2. a. Freedom of the individual within society; spec. the liberty to which all members of a community or society are entitled within the bounds of laws considered necessary for the good of the community as a whole.So "Liberty" is the ability to freely exercise all the rights we have as citizens. These include the rights given to us by the Constitution (as you remember, Amendment 9 says that we're also entitled to rights that are not enumerated in the Constitution). Certainly, these include rights conferred by the First, the Second and the Fourteenth Amendment.
1801 E. Pendleton Let. 5 Oct. in Lett. & Papers (1967) II. 696 The chief good derivable from government, is civil liberty.
Then I did a google search of liberty and gun rights. Most of the documents I found that referred to an erosion of gun rights were from state chapters of the National Rifle Association, and they contrasted the precarious nature of gun rights guaranteed by the Second Amendment (Mark Sumner makes this emphasis VERY clear in his front page diary today) with the absolute sacrosanct nature of the rights guaranteed by the First Amendment. The problem is that, within the First Amendment, several rights were understood to be limited when the amendments were written and others have been limited since then. For clarity, here's the First Amendment:
Congress shall make no law respecting an establishment of religion, or prohibiting the free exercise thereof; or abridging the freedom of speech, or of the press; or the right of the people peaceably to assemble, and to petition the Government for a redress of grievances."No law respecting an establishment of religion" appears to be the most sacrosanct. The Supreme Court has itself violated the free exercise of religion when it told Conservative and Orthodox Jewish chaplains that they could not wear the head covering prescribed by Exodus and Leviticus indoors unless they were performing a religious service (Goldman v Weinberger, 1986). The freedom of speech and that of the press are limited by the laws regarding libel and slander. As for peaceable assembly, that right has been eroded most of all by requiring parade permits and in the constant negotiation over public and private property that we saw the Occupy movement dealing with on a daily basis last fall and winter. So I have to wonder why the Second Amendment can't, or shouldn't, be restricted in similar ways.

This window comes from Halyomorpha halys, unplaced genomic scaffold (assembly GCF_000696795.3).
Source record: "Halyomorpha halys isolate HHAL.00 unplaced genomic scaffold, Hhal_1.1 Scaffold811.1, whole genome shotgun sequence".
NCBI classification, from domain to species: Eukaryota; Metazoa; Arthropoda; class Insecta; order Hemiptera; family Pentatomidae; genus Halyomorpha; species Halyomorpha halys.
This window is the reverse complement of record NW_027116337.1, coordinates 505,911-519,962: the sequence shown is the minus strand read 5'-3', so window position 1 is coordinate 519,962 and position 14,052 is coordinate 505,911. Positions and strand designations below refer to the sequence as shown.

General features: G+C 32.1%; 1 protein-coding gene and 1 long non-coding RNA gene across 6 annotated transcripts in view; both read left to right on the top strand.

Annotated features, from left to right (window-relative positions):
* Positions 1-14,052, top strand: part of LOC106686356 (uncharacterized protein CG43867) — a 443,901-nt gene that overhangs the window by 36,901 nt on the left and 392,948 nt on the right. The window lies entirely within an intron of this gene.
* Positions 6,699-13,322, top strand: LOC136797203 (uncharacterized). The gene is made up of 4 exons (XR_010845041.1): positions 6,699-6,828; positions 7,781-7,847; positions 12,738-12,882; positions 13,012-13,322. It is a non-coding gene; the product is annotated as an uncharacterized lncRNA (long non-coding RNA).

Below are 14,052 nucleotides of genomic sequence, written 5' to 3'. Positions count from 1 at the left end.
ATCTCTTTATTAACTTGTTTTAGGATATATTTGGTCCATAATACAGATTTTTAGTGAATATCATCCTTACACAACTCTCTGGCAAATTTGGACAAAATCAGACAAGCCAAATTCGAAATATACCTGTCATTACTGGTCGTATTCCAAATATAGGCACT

Let's also remember that when the Second Amendment was passed, a majority of American citizens couldn't even vote, and millions of Americans were owned by thousands of other Americans. The clearest expression of the individual right to own guns before 2008 is, ironically, contained in Dred Scott v Sandford (1856) as an incidental comment in the decision that said black people could never be citizens. In 2008, Heller v District of Columbia found an individual right (it doesn't matter that Scalia wrote the majority opinion, it's still the law) to keep and bear arms, and in 2010, McDonald v. Chicago extended the right to the states (Alito wrote this one). The decisions didn't discuss whether there were any guns that should be limited the way cop-killer bullets are. But there's one other constitutional provision we have to look at: the equal protection clause of the Fourteenth Amendment